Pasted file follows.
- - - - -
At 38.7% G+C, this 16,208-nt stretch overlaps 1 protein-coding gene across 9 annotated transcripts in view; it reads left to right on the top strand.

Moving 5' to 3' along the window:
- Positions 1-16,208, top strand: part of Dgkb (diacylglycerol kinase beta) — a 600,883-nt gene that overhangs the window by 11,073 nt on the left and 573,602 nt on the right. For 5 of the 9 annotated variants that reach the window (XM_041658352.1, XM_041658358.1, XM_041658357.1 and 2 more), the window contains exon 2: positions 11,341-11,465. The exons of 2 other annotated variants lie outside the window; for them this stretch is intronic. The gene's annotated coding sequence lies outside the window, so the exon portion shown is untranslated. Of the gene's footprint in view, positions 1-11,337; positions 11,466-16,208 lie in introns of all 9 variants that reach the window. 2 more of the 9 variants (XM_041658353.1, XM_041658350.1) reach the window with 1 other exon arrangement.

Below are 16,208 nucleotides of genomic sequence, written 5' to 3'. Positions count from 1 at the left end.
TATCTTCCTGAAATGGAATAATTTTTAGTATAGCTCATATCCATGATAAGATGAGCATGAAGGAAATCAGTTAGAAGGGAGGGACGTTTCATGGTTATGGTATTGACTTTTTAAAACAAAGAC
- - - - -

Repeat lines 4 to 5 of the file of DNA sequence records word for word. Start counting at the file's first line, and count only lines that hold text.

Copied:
Below are 16,208 nucleotides of genomic sequence, written 5' to 3'. Positions count from 1 at the left end.
TATCTTCCTGAAATGGAATAATTTTTAGTATAGCTCATATCCATGATAAGATGAGCATGAAGGAAATCAGTTAGAAGGGAGGGACGTTTCATGGTTATGGTATTGACTTTTTAAAACAAAGAC